China has been a pairs figure skating powerhouse since 2002, when Shen Xue and Zhao Hongbo snapped the dominant streak of Western skaters to bring China its first-ever pairs world championship title.
But if Chinese figure skaters want to continue their recent success, they still have a lot of work to do on the ice.
Zhang Dan/Zhang Hao
Now that Shen/Zhao have temporarily withdrawn from international competition, the pressure for success falls squarely on the shoulders of two other pairs - Olympic silver medalists Zhang Dan/Zhang Hao and 2006 world champions Pang Qing/Tong Jian.
As if competing without their stars wasn't enough of a challenge, some say the new scoring system puts Chinese skaters at a further disadvantage.
"Some of the items of the new judging system take the advantages of western pairs, and some of the judges are very hard on the Chinese skaters," said Yao Bin, head coach of China's national figure skating team.
"But we can do nothing but adjust ourselves to it and improve ourselves to a much higher level."
The situation is not unfamiliar to Yao, known as the "godfather of Chinese figure skating". Yao has coached Chinese pairs since the days when Shen/Zhao struggled to make it into even the top three, and was by their side when they stepped atop the highest podium at the worlds.
"When Shen/Zhao chased the world championship title, they had to do more difficult movements and perform extremely better than others from Europe and America," Yao recalled. "Now the situation is the same for the other two duos. We have to be severe on ourselves firstly and try to do much better if we want to be approved by judges."
But under the new scoring system, which was applied in 2004 by the International Skating Union (ISU) to replace the old 6.0 system, raising the difficulty of a pair's moves is not necessarily an efficient way to improve scores. Judges instead award points based on technical elements and overall program performances.
Each season new new items are added to the scoring system to make it more detailed.
At the World Grand Prix Finals last month in Turin, Zhang/Zhang and Pang/Tong finished second and third, respectively, behind Aliona Savchenko and Robin Szolkowy of Germany, although doubts were cast on the fairness of the judging in some of their technical elements.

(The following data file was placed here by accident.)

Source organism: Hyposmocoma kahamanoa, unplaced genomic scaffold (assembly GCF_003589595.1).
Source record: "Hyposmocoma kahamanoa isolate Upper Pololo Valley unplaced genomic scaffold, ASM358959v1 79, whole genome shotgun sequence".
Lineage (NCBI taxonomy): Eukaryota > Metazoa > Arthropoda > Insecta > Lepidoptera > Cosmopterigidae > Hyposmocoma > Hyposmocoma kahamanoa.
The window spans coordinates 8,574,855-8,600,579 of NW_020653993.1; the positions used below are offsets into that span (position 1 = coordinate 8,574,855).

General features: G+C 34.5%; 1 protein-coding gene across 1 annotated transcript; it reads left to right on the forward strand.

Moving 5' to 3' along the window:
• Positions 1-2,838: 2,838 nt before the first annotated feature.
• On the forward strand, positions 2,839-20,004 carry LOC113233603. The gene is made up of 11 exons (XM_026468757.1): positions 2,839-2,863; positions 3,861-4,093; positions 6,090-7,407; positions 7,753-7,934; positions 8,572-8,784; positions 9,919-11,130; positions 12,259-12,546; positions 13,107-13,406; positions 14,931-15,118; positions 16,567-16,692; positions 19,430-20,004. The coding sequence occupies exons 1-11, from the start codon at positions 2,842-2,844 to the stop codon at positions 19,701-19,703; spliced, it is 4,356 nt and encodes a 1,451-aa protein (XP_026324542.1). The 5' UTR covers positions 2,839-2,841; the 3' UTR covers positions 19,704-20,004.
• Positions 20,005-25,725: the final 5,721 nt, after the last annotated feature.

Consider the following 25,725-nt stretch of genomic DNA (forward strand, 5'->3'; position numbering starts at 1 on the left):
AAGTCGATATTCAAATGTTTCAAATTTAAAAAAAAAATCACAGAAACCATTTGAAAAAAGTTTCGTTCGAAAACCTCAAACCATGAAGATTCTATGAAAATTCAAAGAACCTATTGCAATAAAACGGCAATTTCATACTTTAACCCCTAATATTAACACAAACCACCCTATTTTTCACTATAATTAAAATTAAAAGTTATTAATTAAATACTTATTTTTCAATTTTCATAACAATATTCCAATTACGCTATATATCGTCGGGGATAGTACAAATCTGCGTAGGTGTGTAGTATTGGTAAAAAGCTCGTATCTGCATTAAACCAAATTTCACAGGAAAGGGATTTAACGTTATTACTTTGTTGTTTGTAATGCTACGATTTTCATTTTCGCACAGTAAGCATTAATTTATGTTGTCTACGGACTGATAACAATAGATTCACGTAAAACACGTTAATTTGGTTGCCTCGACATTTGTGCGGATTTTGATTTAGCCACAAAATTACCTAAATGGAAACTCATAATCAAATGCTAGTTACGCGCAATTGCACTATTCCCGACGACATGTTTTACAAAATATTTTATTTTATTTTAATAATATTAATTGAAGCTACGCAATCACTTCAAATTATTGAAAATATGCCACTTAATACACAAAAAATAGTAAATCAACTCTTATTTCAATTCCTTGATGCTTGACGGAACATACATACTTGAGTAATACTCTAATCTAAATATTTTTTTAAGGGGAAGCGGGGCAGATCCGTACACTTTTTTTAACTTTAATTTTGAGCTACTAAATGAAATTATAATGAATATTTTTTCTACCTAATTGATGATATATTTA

Yang Dong, director of the figure skating department of China's Winter Sports Administrative Center, said this is a sign that the new system still needs some work.
"The new judging system is still improving and different technical judges may have a different evaluation of the same element," he said.
"We still have to communicate more with those ISU judges and listen to their advice."
Under the new system, each element in a skater's routine, such as a jump or a spin, is worth a certain amount of points. If a skater performs an element perfectly, he or she receives all the points for that element. The way each specific element is judged therefore becomes very important.
Pang Qing/Tong Jian
"The new system is more fair and depends more on the details of the movements," Yang said. "I believe most of the ISU judges are impartial. They just have to be familiar with the updated system gradually."
To deal with some of the uncertainties facing judges, Yang suggested Chinese skaters try to wow the judges by showing them something new.
"Some young skaters have started dominating the competitions of women's and men's singles, so the judges may also need some new faces in the pairs," Yang said. "The two Chinese veteran pairs have to impress the judging panel with something new in their appearances and routines."
After the 2006 Turin Winter Olympics, a group of veteran skaters - including gold-medal pair Tatiana Totmianina/Maxim Marinin, men's singles winner Evgeni Plushenko, and women's singles winner Shizuka Arakawa - retired from competition, opening the door for some new talent.
ISU judges, meanwhile, seem to be impressed with the new breed of skaters: 17-year-old Kim Yu-na is the newly crowned women's Grand Prix Finals winner and 22-year-old Stephane Lambiel is the men's champion. There were also new faces among the pairs finalists.
Yang said Chinese skaters, old and new, have adapted well to the new scoring rules, but stressed that they still have a lot to learn.
"In my opinion, the figure skating nowadays requires difficulty, stability, beauty and new impression," he said. "The Chinese pairs do well in the first three categories, but still have to find something new to impress the judges. This season is not linking to the Olympic year and we will take time to adjust to the new system, as well as learn more about our rivals."
Zhan Hao, who narrowly missed the Grand Prix Final's title with his partner Zhang Dan, is confident in their future.
"We still hold the highest difficulty level and if we are in our best form, I believe we can win," he said.